Writing as . . . Composting?

Colorful tulips blooming in a field.

I write about the weather often because I live in Minnesota, Land of 10,000 Extremes. 2019 has been full of them. February’s –30-degree temperatures (without windchill) burst pipes in a building on the college campus where I teach, requiring classes to be moved out of the building for an entire semester. In May, five inches of rain fell on an otherwise ordinary day. 

Minnesotans consider spring sacred because it’s relatively moderate. My favorite part is tulips that bloom outside my home’s back door. Their hardiness, beauty, and short-lived presence after long, dark, brutal winters never cease to inspire me. I obsess over them. Once their green leaves push through the soil—and sometimes through the snow—I check on them as if they were pets. When they bloom, I stare at them giddily for a few minutes every time I step outside. When fall comes, I buy and plant additional bulbs because some Minnesota winters kill even the heartiest souls. And because I firmly believe one can never have too many tulips.

Like a tulip, a student essay I graded this spring pushed up through final exams’ black stress and white blanket of papers to present a colorful bud. The student mistyped our textbook’s title, The Composition of Everyday Life, and Microsoft Word autocorrected it as The Composting of Everyday Life

Initially, I sighed with irritation. 

Then I giggled, amused.

But when I stopped to think about the phrase, I fell in love with it. 

Composting everyday life seems like a perfect definition of writing. Creative nonfiction, especially, requires cutting through experience to find its most colorful or flavorful elements. Reflecting on and working with those parts to create something worth consuming. Revising to eliminate waste. Celebrating the fruits of my labor. Allowing the waste and myself to rest. Using the waste to prepare the soil for future projects. 

For me, the hardest part of writing is eliminating waste—better known among writers as killing my darlings. I’m a teacher, so I overexplain everything in early drafts. Cutting passages I labored over hurts, but it’s less painful when I think of it as composting instead of throwing away. That mindset was especially helpful recently, as I wrote a book proposal.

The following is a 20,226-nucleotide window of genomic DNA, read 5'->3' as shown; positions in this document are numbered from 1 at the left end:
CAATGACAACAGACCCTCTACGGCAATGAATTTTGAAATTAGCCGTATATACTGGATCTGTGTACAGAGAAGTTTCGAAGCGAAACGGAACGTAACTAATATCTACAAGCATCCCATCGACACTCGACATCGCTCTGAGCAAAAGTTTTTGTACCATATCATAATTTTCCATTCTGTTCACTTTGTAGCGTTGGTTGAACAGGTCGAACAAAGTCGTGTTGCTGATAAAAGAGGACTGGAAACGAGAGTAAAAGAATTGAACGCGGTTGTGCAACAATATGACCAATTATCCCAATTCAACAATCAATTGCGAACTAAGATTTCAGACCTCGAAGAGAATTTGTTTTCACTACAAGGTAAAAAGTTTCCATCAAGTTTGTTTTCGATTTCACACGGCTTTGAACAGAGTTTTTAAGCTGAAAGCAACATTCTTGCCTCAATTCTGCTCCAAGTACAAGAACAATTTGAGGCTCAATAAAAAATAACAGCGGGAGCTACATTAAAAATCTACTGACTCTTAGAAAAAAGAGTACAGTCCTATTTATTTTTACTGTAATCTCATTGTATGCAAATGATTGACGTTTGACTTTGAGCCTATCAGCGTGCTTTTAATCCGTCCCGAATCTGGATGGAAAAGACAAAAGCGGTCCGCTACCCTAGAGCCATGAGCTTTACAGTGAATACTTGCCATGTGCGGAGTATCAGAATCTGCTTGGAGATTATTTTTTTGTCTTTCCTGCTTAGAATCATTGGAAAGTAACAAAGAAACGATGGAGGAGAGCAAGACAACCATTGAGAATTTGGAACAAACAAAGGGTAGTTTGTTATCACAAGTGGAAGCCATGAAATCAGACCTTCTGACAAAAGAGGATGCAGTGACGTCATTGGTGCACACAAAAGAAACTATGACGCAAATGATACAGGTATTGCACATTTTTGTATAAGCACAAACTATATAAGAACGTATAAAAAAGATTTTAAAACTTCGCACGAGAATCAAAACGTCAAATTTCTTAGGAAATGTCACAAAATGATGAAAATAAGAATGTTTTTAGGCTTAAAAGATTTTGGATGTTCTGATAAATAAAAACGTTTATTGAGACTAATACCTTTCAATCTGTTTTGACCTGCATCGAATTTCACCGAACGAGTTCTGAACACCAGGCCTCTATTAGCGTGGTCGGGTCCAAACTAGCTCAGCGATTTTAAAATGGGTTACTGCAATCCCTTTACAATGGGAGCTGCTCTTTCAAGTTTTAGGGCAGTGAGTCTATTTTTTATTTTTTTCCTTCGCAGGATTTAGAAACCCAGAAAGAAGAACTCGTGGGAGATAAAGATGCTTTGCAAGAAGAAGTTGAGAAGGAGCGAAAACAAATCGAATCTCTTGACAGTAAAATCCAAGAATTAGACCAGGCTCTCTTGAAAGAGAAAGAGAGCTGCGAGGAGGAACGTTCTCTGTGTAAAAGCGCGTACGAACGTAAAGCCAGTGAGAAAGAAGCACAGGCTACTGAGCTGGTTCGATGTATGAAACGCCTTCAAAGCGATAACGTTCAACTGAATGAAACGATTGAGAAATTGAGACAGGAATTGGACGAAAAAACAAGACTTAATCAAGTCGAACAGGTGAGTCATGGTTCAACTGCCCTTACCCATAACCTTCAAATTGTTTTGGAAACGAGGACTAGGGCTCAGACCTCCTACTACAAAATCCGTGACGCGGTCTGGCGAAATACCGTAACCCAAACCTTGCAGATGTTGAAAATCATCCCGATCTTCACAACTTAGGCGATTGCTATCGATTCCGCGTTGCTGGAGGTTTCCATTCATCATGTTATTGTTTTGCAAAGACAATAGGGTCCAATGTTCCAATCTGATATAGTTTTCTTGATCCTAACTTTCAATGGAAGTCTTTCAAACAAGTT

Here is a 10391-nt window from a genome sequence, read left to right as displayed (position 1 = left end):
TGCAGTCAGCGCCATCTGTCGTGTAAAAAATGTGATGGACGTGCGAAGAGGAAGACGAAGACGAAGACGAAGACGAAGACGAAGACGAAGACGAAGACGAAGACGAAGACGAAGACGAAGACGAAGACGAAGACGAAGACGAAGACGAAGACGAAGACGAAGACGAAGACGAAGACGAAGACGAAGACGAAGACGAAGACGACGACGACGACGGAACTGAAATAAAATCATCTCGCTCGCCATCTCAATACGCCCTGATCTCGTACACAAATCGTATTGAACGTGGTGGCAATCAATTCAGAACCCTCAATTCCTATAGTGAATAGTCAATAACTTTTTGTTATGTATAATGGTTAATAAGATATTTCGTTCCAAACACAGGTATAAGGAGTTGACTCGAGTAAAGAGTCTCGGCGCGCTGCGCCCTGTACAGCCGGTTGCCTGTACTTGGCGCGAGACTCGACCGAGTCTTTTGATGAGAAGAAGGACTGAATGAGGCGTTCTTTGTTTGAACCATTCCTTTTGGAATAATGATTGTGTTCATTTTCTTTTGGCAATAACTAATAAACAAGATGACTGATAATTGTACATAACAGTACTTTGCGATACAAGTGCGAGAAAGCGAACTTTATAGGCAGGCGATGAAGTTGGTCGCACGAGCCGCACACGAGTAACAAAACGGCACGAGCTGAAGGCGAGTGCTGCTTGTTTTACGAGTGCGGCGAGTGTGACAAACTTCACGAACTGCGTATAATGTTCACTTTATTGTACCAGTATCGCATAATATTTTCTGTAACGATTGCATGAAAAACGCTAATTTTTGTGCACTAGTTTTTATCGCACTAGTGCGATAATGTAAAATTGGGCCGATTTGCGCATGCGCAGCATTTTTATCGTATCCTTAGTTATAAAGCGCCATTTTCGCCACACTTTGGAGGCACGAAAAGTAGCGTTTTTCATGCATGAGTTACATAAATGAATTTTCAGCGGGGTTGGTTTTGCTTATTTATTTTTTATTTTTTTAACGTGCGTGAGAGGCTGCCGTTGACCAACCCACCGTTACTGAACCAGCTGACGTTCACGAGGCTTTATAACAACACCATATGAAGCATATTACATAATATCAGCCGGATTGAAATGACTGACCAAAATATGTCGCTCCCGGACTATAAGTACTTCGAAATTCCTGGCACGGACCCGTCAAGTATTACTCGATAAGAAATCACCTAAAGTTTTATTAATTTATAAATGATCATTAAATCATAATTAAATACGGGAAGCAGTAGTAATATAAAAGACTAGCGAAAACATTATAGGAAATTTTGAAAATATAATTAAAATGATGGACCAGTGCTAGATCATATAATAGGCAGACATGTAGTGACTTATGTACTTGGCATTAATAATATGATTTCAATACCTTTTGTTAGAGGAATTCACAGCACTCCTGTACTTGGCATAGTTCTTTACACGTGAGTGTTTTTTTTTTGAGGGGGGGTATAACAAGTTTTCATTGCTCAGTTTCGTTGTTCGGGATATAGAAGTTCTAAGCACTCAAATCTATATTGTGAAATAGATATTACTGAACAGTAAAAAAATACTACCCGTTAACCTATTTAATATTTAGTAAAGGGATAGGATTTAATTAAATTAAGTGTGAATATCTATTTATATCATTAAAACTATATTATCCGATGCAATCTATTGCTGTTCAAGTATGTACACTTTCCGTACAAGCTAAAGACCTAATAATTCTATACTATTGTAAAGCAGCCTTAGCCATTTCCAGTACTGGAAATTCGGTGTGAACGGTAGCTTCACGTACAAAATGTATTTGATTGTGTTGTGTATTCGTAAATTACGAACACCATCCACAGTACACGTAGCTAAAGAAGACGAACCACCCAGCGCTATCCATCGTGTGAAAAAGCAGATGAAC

I’ll be honest: Creating a proposal was among the hardest and grossest things I’ve had to write, and that includes my Ph.D. dissertation. Aside from the strict format and application of phrases like “poignant but inspiring” to my writing voice (eeeww!), I resented putting so much work into something I might never need. There is no consensus among agents or publishers about pitching memoir. It’s narrative, so some want it pitched like fiction, which doesn’t require a proposal. But it’s nonfiction, so some want it pitched like a how-to or research-based book, which does require a proposal. Most don’t specify, leaving the writer to make her best guess. And forget about consensus as to what belongs in a memoir proposal. One thing all agree on, however, is the need for a chapter outline, and that was the toughest part to write. I had to summarize each chapter of a book I’d revised over and over to add layers of complexity and subtlety (I hope!) by boiling it down to one typed line per page. 

While painful, the outlining exercise proved (I grudgingly admit) informative. I began to see my book’s potential in new ways, to question links among themes that had previously seemed as obvious as rotting vegetables, and to identify weeds I’d thought were flowers. It made me want to revise my entire manuscript again (while also laughing with hysterical madness at the very idea). The proposal and the additional revision it inspired seemed like wasted time and effort, but in truth, it was composting: revisiting early drafts and remixing the book’s ideas to create a layer of nutrients that would feed the final draft’s blossoms. Composting makes the process feel more like pruning to make the bloom healthier than throwing away something nature and I worked hard to grow. So I cut, mix, rest, and then sift the draft, letting “dead” passages fall away, perhaps to feed future projects. If nothing else, the process creates improved writing skills.

I can’t say that revising will ever be as fun as watching Netflix or riding horses, but it’s certainly less malodorous when I think of it as composting rather than trashing.